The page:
Global oil production has become more geographically concentrated since the start of the century, making market management easier compared with the fractious disputes that characterised the 1980s and 1990s.
But it has underscored the critical importance of strategic consistency between industry leaders in the three largest producing countries – Saudi Arabia, Russia (formerly the USSR) and the United States.
In 1980, these three countries, which emerged as the top three producers in the previous decade, accounted for 52% of global output, according to BP (“Statistical review of world energy”, 2020).
By 2000, their combined share had declined to 31% as a result of the collapse of post-Soviet production, the long-term decline in U.S. output, and Saudi Arabia’s on-again off-again role as a swing producer.
Since then, however, each of the three top producers has experienced a renaissance, with their combined share recovering to more than 42% by 2019 ().
Between 2000 and 2019, global production increased by +20.5 million barrels per day of which the top three accounted for +17.0 million bpd or 83%.
Production elsewhere has been hampered by armed conflict, civil unrest, corruption, mismanagement, rising costs and the failure to discover new super-giant fields.
The result is that global production has become more geographically concentrated than at any time since the early 1980s.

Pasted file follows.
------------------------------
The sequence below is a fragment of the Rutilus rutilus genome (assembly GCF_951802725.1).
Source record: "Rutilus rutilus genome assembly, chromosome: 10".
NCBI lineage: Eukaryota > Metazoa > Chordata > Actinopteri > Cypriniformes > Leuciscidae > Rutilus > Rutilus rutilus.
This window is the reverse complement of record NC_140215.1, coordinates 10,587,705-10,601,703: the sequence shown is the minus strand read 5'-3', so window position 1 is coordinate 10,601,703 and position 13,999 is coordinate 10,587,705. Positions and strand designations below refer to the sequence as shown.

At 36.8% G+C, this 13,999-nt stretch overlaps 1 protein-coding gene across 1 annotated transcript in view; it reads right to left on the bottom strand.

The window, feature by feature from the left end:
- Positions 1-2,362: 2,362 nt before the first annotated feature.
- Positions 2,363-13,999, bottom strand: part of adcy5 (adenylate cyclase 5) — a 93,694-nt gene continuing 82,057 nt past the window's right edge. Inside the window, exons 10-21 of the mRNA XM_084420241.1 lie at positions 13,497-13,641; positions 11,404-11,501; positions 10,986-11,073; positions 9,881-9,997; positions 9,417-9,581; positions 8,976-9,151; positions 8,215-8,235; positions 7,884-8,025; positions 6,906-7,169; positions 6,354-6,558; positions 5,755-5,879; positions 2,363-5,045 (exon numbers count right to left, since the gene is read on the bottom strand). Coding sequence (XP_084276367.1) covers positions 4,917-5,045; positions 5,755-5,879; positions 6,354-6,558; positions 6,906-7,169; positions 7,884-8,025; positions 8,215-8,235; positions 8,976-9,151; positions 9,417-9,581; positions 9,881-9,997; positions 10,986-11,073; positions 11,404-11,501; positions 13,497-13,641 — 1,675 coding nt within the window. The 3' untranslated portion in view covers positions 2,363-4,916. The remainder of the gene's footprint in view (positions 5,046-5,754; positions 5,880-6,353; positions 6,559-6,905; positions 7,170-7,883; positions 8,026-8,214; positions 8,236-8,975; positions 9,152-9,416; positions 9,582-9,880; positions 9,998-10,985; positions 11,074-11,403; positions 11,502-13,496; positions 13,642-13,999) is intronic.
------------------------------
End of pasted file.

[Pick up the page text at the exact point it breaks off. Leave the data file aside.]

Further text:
The key players remain the same, notwithstanding the dispute between Saudi Arabia and the United Arab Emirates over production levels that caused OPEC+ productions talks to break down this month.
In 2019, UAE output accounted for only 4% of the world total, far less than the United States (18%), Russia (12%) and Saudi Arabia (12%), with only a modest impact on global production as a whole.
The collapse of the talks suggests Saudi Arabia, in particular, refused to agree to an idiosyncratic increase in UAE output mostly out of principle, rather for any practical impact on oil supplies.
Saudi policymakers appear worried about setting a precedent or sending any signal of weakening resolve to other key producers, particularly in Russia and United States, or to the hedge funds that have helped push prices higher.
Economists measure market concentration using the Herfindahl-Hirschman index (HHI), which can range from 0 (equivalent to a myriad tiny producers with no market impact individually) to 1 (a single monopoly supplier).
Based on the HHI, the oil industry’s geographic concentration rose to 0.08 in 2019, up from a recent low of 0.05 in 2002.
Oil industry concentration remains extremely low compared with many other industries such as phosphates or semiconductors.
The high level of dispersion explains why producers have had a strong incentive to coordinate their output to achieve higher prices and revenues, but also why it has proved so difficult in practice.
However, after geographic fragmentation increased throughout the 1980s and 1990s, it was partially reversed in the 2000s and 2010s.